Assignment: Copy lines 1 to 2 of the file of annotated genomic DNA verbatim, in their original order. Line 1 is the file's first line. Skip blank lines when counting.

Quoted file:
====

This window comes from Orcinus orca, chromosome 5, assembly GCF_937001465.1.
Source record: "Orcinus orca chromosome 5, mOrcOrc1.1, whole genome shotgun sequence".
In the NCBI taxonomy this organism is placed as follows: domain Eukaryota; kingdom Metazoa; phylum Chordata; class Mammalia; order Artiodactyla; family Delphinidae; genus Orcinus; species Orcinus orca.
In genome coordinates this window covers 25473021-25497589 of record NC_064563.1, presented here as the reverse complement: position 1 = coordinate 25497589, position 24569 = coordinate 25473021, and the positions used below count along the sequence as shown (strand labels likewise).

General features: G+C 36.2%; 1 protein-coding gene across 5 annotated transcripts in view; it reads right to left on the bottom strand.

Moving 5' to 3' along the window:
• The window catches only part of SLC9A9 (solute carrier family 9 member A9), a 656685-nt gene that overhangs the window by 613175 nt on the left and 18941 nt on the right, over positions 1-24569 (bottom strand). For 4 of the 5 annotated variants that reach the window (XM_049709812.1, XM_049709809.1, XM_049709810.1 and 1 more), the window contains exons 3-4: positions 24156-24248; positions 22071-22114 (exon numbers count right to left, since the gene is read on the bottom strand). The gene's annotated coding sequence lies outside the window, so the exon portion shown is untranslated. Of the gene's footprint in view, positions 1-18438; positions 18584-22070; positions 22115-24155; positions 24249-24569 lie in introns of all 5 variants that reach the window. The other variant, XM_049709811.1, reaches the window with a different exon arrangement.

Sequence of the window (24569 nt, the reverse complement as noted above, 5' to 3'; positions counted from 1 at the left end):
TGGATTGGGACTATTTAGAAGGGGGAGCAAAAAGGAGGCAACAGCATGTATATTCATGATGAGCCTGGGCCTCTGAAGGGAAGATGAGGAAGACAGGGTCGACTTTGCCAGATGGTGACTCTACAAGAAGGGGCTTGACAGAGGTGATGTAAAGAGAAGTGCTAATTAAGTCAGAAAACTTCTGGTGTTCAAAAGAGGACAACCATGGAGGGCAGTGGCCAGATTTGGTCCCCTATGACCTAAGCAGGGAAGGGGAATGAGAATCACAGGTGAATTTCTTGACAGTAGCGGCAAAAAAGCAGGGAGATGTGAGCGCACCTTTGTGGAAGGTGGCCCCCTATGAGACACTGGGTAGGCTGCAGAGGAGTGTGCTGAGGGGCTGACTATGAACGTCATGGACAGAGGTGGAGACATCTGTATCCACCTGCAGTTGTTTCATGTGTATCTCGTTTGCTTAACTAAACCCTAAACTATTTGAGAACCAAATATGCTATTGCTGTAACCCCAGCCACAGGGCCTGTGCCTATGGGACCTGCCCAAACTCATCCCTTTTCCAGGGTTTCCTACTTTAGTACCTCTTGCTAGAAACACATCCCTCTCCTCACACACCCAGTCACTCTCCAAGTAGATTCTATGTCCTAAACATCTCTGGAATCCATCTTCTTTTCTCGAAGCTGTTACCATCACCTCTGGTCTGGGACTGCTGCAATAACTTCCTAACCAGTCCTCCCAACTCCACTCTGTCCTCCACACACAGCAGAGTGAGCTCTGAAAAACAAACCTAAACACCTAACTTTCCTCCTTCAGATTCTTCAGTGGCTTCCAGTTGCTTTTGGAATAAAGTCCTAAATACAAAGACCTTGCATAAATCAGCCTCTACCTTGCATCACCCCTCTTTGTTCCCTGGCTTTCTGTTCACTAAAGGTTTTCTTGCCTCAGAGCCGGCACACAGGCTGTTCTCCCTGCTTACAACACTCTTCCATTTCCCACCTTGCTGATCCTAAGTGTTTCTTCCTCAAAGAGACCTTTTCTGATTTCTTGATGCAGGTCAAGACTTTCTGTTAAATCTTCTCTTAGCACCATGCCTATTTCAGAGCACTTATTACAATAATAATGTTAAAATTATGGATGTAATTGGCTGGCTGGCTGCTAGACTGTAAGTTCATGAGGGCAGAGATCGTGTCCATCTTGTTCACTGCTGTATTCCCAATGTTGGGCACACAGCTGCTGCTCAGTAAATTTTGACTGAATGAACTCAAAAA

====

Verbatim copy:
This window comes from Orcinus orca, chromosome 5, assembly GCF_937001465.1.
Source record: "Orcinus orca chromosome 5, mOrcOrc1.1, whole genome shotgun sequence".